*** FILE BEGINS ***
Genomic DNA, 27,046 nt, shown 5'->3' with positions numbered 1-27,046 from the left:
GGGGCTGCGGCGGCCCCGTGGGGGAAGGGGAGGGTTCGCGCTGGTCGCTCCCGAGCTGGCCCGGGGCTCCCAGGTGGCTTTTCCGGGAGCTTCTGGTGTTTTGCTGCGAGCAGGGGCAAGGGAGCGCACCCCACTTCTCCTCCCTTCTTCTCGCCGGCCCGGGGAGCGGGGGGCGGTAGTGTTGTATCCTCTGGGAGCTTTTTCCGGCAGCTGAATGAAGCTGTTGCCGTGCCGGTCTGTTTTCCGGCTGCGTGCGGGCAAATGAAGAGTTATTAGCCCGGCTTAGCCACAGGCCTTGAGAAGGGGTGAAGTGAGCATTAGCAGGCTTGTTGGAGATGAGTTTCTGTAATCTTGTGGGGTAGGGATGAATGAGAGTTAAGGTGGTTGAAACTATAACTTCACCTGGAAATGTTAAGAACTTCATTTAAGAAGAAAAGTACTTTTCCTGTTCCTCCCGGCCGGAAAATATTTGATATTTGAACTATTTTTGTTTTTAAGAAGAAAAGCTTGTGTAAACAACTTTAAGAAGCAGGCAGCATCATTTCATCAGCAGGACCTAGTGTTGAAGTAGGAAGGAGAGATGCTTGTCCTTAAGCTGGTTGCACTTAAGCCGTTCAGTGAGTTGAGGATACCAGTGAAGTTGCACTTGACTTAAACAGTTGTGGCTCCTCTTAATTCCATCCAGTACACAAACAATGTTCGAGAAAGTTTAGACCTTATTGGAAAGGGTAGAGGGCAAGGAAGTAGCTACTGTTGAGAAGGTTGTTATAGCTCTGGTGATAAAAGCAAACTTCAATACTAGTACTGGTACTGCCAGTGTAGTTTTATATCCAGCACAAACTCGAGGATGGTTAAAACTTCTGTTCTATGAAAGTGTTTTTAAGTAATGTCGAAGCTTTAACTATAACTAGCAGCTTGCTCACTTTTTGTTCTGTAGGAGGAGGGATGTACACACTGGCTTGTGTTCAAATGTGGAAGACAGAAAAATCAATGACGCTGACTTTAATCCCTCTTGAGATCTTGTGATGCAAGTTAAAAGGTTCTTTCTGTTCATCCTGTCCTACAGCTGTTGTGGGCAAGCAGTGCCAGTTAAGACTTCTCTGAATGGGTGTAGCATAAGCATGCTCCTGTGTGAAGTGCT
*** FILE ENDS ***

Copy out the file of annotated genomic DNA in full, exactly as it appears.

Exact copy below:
Genomic DNA, 27,046 nt, shown 5'->3' with positions numbered 1-27,046 from the left:
GGGGCTGCGGCGGCCCCGTGGGGGAAGGGGAGGGTTCGCGCTGGTCGCTCCCGAGCTGGCCCGGGGCTCCCAGGTGGCTTTTCCGGGAGCTTCTGGTGTTTTGCTGCGAGCAGGGGCAAGGGAGCGCACCCCACTTCTCCTCCCTTCTTCTCGCCGGCCCGGGGAGCGGGGGGCGGTAGTGTTGTATCCTCTGGGAGCTTTTTCCGGCAGCTGAATGAAGCTGTTGCCGTGCCGGTCTGTTTTCCGGCTGCGTGCGGGCAAATGAAGAGTTATTAGCCCGGCTTAGCCACAGGCCTTGAGAAGGGGTGAAGTGAGCATTAGCAGGCTTGTTGGAGATGAGTTTCTGTAATCTTGTGGGGTAGGGATGAATGAGAGTTAAGGTGGTTGAAACTATAACTTCACCTGGAAATGTTAAGAACTTCATTTAAGAAGAAAAGTACTTTTCCTGTTCCTCCCGGCCGGAAAATATTTGATATTTGAACTATTTTTGTTTTTAAGAAGAAAAGCTTGTGTAAACAACTTTAAGAAGCAGGCAGCATCATTTCATCAGCAGGACCTAGTGTTGAAGTAGGAAGGAGAGATGCTTGTCCTTAAGCTGGTTGCACTTAAGCCGTTCAGTGAGTTGAGGATACCAGTGAAGTTGCACTTGACTTAAACAGTTGTGGCTCCTCTTAATTCCATCCAGTACACAAACAATGTTCGAGAAAGTTTAGACCTTATTGGAAAGGGTAGAGGGCAAGGAAGTAGCTACTGTTGAGAAGGTTGTTATAGCTCTGGTGATAAAAGCAAACTTCAATACTAGTACTGGTACTGCCAGTGTAGTTTTATATCCAGCACAAACTCGAGGATGGTTAAAACTTCTGTTCTATGAAAGTGTTTTTAAGTAATGTCGAAGCTTTAACTATAACTAGCAGCTTGCTCACTTTTTGTTCTGTAGGAGGAGGGATGTACACACTGGCTTGTGTTCAAATGTGGAAGACAGAAAAATCAATGACGCTGACTTTAATCCCTCTTGAGATCTTGTGATGCAAGTTAAAAGGTTCTTTCTGTTCATCCTGTCCTACAGCTGTTGTGGGCAAGCAGTGCCAGTTAAGACTTCTCTGAATGGGTGTAGCATAAGCATGCTCCTGTGTGAAGTGCT